The scouting combine is the most misunderstood event in football. Coverage of the combine has ballooned since 2004, when the NFL Network began offering live wall-to-wall analysis from Indianapolis. The growth of the web has allowed for increased coverage and analysis of assorted workouts and pro days, and an endless number of mock drafts. It has become a public moment on the NFL calendar so quickly, in fact, that fans still don’t really have much of a context to make sense of the combine. We end up talking about the combine through anecdotal examples that don’t make broader sense, as if one player’s path could single-handedly prove anything about the pre-draft process.
So far, we’ve ended up with two dominant competing groups of thought about the combine. Neither of them are particularly accurate.
The draftnik1 side of the conversation tends to take the public-facing aspects of the combine far too seriously. That is to say — and it pains me to say this — the numbers produced by players at the combine really don’t mean very much at all. A player’s 40 time might be a succinct measure of his speed in a vacuum, but it’s a two-attempt sample on one given day being measured both electronically by the league and manually by a bunch of scouts with stopwatches. It’s one thing to suggest there’s a significant difference between a guy with a 4.37 40-yard dash and a 4.43 40-yard dash, but another when the same exact run might produce those two times according to a differing pair of scouts. In addition, the figure in question isn’t being adjusted for a player’s size2 or measured to exhibit any sort of relationship with past or future success at the pro level.
The 40 has caught on because it’s a simple concept to understand and we have a good idea of what a truly fast time looks like. Other draft drills aren’t as popular, even though they might be more meaningful, because they’re obtuse. Do you know what a good score in the three-cone drill would look like? What an excellent broad jump would entail? Probably not. I know I don’t. Maybe that’ll become common knowledge a generation from now, but having paid attention to only a handful of combines, fans and analysts alike are still just beginning to make sense of the information it provides. Much of it is likely to end up as noise.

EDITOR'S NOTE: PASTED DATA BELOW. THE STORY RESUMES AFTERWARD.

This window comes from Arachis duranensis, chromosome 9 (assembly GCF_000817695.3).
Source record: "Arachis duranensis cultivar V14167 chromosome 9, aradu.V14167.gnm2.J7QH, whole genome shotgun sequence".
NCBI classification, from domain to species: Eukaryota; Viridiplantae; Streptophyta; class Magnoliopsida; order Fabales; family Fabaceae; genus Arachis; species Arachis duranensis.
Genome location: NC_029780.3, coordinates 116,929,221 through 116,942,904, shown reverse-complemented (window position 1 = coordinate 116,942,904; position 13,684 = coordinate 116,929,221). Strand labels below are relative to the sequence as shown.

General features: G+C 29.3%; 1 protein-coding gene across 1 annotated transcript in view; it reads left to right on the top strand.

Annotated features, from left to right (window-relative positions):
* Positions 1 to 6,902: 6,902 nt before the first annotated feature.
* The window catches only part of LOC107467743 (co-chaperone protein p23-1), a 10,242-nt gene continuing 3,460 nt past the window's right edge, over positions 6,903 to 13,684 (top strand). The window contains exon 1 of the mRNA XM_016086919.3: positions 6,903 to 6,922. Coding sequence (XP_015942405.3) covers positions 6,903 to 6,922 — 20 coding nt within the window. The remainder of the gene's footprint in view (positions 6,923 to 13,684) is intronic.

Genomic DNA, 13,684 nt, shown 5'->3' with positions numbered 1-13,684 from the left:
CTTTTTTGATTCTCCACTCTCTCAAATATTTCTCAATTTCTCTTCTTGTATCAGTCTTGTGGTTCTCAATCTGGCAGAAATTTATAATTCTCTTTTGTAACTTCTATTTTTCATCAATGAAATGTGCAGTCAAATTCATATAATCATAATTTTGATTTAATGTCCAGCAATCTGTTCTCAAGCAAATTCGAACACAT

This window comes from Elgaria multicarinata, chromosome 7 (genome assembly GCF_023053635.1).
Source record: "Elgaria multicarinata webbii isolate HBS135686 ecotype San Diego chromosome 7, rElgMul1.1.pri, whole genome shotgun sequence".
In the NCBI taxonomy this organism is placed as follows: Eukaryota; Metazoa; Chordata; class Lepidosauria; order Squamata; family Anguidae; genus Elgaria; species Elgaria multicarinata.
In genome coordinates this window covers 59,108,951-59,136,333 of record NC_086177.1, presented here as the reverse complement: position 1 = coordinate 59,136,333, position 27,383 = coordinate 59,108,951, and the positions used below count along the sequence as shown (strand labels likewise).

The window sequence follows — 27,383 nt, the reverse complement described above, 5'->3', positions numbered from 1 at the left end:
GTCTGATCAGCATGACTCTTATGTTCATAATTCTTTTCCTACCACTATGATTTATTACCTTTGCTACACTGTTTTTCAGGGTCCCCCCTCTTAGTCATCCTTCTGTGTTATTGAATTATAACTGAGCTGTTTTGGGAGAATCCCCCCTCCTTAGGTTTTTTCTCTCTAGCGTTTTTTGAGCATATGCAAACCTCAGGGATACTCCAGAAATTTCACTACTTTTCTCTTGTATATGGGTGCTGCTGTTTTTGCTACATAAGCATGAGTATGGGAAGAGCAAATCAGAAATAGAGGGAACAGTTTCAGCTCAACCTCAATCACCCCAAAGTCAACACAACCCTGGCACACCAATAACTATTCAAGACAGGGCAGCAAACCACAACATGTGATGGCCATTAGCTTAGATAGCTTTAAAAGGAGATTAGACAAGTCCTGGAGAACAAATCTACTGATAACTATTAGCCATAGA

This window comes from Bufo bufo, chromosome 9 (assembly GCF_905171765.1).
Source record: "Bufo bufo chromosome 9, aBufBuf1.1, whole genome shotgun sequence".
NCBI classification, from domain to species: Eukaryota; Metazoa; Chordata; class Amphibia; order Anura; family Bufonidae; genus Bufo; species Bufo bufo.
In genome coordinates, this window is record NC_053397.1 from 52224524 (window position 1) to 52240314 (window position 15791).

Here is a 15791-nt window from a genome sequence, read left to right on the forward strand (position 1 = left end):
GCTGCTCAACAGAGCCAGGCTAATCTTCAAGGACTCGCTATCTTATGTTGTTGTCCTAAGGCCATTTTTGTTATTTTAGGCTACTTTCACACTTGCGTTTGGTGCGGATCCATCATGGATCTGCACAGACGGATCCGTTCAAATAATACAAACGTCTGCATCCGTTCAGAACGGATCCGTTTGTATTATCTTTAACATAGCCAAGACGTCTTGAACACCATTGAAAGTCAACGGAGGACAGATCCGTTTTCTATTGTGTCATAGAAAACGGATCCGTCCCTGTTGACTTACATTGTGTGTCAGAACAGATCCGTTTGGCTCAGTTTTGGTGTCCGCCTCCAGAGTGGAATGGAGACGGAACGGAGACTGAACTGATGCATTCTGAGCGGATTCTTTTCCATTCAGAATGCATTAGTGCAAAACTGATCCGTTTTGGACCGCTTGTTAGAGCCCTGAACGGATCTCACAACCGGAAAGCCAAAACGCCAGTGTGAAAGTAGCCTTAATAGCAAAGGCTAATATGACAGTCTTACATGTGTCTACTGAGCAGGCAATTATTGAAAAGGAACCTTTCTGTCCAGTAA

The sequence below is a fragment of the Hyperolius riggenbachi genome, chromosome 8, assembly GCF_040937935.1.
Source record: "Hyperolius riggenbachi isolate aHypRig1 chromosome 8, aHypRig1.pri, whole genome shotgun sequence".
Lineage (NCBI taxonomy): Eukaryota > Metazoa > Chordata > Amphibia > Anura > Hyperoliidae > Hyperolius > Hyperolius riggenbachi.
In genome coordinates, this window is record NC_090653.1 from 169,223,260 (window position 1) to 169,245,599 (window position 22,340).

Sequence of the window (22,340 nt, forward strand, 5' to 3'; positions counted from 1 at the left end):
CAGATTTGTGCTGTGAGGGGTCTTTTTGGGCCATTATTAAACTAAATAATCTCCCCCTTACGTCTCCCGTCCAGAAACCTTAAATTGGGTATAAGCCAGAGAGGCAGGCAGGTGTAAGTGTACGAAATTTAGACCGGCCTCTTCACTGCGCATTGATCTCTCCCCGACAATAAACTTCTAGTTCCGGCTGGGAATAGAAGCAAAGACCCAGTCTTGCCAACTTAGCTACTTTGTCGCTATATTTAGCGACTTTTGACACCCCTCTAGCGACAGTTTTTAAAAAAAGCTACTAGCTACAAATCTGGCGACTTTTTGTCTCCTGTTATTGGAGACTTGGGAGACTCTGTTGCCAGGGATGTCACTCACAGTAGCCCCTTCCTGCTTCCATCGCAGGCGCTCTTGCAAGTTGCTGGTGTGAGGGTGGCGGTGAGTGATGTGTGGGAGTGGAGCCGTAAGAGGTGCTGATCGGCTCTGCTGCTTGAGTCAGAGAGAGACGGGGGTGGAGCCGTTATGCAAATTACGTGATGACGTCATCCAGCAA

The rejectors, meanwhile, believe that the combine is a totally useless waste of time, an exaggeration designed to keep the NFL relevant during the dark sporting days of February. Their evidence, almost invariably, consists of anecdotes about how individual players had poor combines and still managed to succeed at the professional level (or vice versa). You can see them in your head shouting, “You don’t play football in a T-shirt and shorts!” self-satisfied, as if they were the first to watch the combine and realize that it doesn’t resemble game conditions.
The problem with those anecdotal examples, of course, is that they fail to tell the whole story. The most famous “workout warrior” is Mike Mamula, whose performance at the 1995 combine and subsequently disappointing pro career has become the stuff of legend. It’s also entirely a myth; Mamula was a star pass-rusher in the Big East who accrued 31.5 sacks across five professional seasons, eventually retiring at the age of 27 because of injuries.
And while Jerry Rice is held up as the classic player who became a Hall of Famer despite running a disappointing 4.7 40-yard dash, there are a number of factors that mitigate his poor 40. Rice’s work ethic was, even among football players, notably legendary; Steve Young once said his former teammate outworked the work-ethic guys. Rice was unquestionably aided by joining a perennially dominant franchise built around its passing attack, developed by a revolutionary coach and executed by two of the greatest quarterbacks in the history of the game. And Rice’s time wasn’t even all that bad; current 49ers president Paraag Marathe is fond of noting that Rice’s “flying 20” time — the final 20 yards of the 40-yard dash — was world-class.
Of course, while there are better examples of players who excelled at the combine without a superlative college track record before failing as pros (Vernon Gholston, Matt Jones), and of players whose work on Saturdays should have meant more than their measurables in shorts (Russell Wilson, Anquan Boldin), there are also plenty of recent examples of players whose combine performance foretold their future. The Chiefs don’t regret falling in love with Dontari Poe, whose incredible performance at the 2012 combine led them to draft Poe with the 11th overall selection; two years later, Poe is a Pro Bowler. Superstars like J.J. Watt and Clay Matthews shook the workout warrior tag on their path to the top, too. And there are plenty of college superstars whose game tape from Saturdays didn’t translate to Sundays after disappointing combine performances or not bothering to work out in Indy at all; Mark Ingram, Matt Leinart, and Sam Bradford are among the recent Heisman winners who have failed to match the lofty heights of their college days at the pro level.